The Essays and the Authors

 

Introduction – Angela J. Davis

 

Angela J. Davis is a Professor of Law at American University and a former director of the D.C. Public Defender Service. She is the author of Arbitrary Justice: The Power of the American Prosecutor, the co-author of several books on criminal law, and the author of numerous articles and book chapters on prosecutorial power and criminal justice.

 

A Presumption of Guilt: The Legacy of America’s History of Racial Injustice – Bryan Stevenson

 

Bryan Stevenson is the Director of the Equal Justice Initiative.  He has represented the poor and disadvantaged for over 30 years, winning several important criminal cases in the United States Supreme Court.  He is the author of the #1 New York Times bestseller Just Mercy and is leading a national project to address the history of racial injustice in America.

 

The Endurance of Racial Disparity in the Criminal Justice System – Marc Mauer

 

Marc Mauer is the Executive Director of The Sentencing Project, a national non-profit organization engaged in research and advocacy on criminal justice policy. He is the author of Race to Incarcerate, which was named a semifinalist for the Robert F. Kennedy Book Award, and the co-editor of Invisible Punishment: The Collateral Consequences of Mass Imprisonment.

 

Boys to Men: The Role of Policing in the Socialization of Black Boys – Kristin Henning

 

Kristin Henning is the Agnes N. Williams Research Professor of Law and Director of the Juvenile Justice Clinic at Georgetown Law. Her scholarship has appeared in the Cornell Law Review, California Law Review, and NYU Law Review and in books such as Punishment in Popular Culture. She is currently writing a book on the criminalization of black adolescence.

 

Racial Profiling: The Law, the Policy, and the Practice – Renée McDonald Hutchins

 

Renée McDonald Hutchins is the Co-Director of the Clinical Law Program and the Jacob A. France Professor of Public Interest Law at the University of Maryland Carey School of Law.  She is the author of several scholarly works, including two books LEARNING CRIMINAL PROCEDURE and DEVELOPING PROFESSIONAL SKILLS: CRIMINAL PROCEDURE.

 

Black Men and the Police: Making Implicit Bias Explicit – Katheryn Russell-Brown

 

Katheryn Russell-Brown is a Professor of Law and Director of the Race Center at the University of Florida, Levin College of Law.  She received a Soros Justice Advocacy Fellowship in 2009.   Her books include The Color of Crime, Protecting Our Own, Underground Codes, and a children’s book, Little Melba and Her Big Trombone.

 

Policing: A Model for the Twenty-First Century – Tracey Meares and Tom Tyler

 

Tracey Meares is the Walton Hale Hamilton Professor of Law and Yale University.  Together with Tom Tyler she directs the Justice Collaboratory at Yale Law School.  In December 2015, President Obama appointed her to serve on his Task Force on 21st Century Policing.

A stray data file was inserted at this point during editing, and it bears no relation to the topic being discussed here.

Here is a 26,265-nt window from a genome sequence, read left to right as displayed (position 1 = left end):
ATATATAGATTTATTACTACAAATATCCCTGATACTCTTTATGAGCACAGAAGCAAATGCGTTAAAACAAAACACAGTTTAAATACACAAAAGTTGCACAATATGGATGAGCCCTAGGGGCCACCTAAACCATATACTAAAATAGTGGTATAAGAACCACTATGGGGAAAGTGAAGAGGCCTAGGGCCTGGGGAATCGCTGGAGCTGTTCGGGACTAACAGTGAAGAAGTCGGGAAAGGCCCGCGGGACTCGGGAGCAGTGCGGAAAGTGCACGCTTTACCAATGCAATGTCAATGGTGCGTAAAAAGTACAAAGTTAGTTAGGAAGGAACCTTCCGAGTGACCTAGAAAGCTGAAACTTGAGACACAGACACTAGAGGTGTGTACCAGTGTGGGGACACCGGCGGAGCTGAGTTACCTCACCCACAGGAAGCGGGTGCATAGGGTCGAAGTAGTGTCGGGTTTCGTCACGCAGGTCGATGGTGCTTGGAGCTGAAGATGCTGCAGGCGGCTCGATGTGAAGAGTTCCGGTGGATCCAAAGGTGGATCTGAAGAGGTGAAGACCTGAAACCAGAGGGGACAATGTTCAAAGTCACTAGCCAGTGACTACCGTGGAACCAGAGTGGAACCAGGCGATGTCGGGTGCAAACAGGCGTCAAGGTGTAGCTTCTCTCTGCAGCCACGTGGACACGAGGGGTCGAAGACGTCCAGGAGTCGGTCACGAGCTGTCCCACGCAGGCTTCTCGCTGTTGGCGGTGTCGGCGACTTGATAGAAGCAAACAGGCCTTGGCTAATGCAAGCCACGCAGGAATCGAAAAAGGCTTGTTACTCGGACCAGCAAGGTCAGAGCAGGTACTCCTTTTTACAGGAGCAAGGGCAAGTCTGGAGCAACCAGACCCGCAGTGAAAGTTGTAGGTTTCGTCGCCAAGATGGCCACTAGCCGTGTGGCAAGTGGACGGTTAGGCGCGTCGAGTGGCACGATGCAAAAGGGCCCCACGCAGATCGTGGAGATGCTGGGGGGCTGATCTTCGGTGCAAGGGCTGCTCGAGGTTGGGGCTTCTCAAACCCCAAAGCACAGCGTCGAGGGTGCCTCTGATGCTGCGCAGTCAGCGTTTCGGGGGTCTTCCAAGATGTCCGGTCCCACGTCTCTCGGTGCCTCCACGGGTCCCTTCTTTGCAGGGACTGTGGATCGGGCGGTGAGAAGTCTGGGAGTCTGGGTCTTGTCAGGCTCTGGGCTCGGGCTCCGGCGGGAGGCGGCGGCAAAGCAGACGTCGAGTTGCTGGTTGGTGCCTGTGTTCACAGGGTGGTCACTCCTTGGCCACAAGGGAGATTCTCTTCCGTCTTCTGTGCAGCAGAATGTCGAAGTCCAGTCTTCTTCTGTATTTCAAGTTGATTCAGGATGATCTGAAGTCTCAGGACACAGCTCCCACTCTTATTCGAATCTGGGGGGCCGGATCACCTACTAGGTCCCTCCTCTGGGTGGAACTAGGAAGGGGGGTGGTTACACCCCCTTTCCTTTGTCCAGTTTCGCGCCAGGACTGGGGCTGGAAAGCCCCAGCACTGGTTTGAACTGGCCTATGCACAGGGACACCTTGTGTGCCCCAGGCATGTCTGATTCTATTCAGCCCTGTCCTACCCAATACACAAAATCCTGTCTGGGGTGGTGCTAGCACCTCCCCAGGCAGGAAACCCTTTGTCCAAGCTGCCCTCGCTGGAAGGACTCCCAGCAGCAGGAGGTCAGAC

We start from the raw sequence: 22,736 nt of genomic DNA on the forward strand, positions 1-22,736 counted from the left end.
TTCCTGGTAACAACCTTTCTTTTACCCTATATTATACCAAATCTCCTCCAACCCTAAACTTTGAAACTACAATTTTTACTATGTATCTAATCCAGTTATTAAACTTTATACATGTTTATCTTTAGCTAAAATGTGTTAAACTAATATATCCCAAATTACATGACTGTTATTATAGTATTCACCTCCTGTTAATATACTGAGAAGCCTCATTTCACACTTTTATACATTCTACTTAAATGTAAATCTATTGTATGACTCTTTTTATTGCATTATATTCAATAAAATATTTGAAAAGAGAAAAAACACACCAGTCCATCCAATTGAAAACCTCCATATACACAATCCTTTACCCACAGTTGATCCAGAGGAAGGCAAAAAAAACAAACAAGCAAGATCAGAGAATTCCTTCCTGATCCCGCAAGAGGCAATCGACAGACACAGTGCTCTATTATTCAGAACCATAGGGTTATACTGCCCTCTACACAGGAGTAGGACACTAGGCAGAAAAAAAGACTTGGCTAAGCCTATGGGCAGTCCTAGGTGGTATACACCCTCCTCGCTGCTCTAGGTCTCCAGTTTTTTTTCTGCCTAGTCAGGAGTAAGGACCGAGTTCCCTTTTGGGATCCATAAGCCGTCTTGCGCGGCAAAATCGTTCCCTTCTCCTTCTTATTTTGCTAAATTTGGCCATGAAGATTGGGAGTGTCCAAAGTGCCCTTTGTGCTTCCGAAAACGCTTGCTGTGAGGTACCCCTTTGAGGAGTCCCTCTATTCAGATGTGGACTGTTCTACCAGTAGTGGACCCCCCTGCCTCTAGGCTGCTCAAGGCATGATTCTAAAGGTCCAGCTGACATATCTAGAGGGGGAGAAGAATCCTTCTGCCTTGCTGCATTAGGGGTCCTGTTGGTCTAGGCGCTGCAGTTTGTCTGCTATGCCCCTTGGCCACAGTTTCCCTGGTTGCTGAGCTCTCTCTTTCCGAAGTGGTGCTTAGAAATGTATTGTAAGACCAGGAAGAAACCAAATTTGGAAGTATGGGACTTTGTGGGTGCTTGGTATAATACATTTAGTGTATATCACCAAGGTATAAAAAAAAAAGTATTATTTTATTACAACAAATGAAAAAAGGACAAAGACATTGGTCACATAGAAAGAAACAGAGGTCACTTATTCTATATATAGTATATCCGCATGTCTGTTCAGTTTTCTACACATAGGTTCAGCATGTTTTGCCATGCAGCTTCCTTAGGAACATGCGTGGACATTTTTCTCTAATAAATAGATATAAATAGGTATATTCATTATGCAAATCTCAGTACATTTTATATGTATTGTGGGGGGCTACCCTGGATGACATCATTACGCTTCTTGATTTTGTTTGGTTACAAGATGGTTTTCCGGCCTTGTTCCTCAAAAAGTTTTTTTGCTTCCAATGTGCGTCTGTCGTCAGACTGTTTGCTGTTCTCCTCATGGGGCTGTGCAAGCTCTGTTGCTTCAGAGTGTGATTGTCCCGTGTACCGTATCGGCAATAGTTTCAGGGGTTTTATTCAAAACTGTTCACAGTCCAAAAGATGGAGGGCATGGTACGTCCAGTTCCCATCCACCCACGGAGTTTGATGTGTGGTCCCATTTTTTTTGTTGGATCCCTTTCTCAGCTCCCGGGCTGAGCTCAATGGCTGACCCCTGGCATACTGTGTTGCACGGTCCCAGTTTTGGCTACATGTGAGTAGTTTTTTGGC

Tom R. Tyler is the Macklin Fleming Professor of Law and Professor of Psychology at Yale Law School. He is the author of several books, including Why People Cooperate, Legitimacy and Criminal Justice, Why People Obey the Law, Trust in the Law, and Cooperation in Groups.

 

The Prosecution of Black Men – Angela J. Davis
 

The Grand Jury and Police Violence Against Black Men – Roger A. Fairfax, Jr.

 

Roger A. Fairfax, Jr. is Senior Associate Dean for Academic Affairs and Professor of Law at George Washington University, where he teaches courses in criminal law, procedure, and policy.  An elected member of the American Law Institute, his scholarship appears in leading journals and in his edited volume, Grand Jury 2.0: Modern Perspectives on the Grand Jury. 

 

Elected Prosecutors and Police Accountability – Ronald F. Wright

 

Ronald Wright is a Professor of Law at Wake Forest University. He is the co-author of two casebooks in criminal procedure and sentencing. His empirical research concentrates on the offices of criminal prosecutors, along with the people, institutions, and habits that shape the work of prosecutors. 

 

Do Black Lives Matter to the Courts? – Sherrilyn A. Ifill and Jin Hee Lee

 

Sherrilyn Ifill is the President and Director-Counsel of the NAACP Legal Defense and Educational Fund, Inc.  She was a Professor of Law at the University of Maryland and Chair of the Board of U.S. Programs at the Open Society Institute. Ms. Ifill is the author of On the Courthouse Lawn: Confronting the Legacy of Lynching in the 21st Century.

 

 

Jin Hee Lee is the Deputy Director of Litigation at the NAACP Legal Defense and Educational Fund, Inc., where she supervises criminal justice and education matters.  She also litigates death penalty, juvenile life without parole, and police reform cases, and speaks regularly on issues pertaining to the criminal justice system and racial justice.

 

Poverty, Violence, and Black Incarceration – Jeremy Travis and Bruce Western

 

Jeremy Travis, President of John Jay College of Criminal Justice, has published widely on a variety of criminal justice topics.  He co-edited the landmark NRC report on U.S. incarceration rates.  Travis served as director of the National Institute of Justice, general counsel of the NYPD, and senior fellow at the Urban Institute.  

 

Bruce Western is Professor of Sociology and the Daniel and Florence Guggenheim Professor of Criminal Justice Policy at Harvard University. He was the Vice Chair of the National Academy of Sciences consensus panel on the causes and consequences of high incarceration rates in the United States and is the author of Punishment and Inequality in America.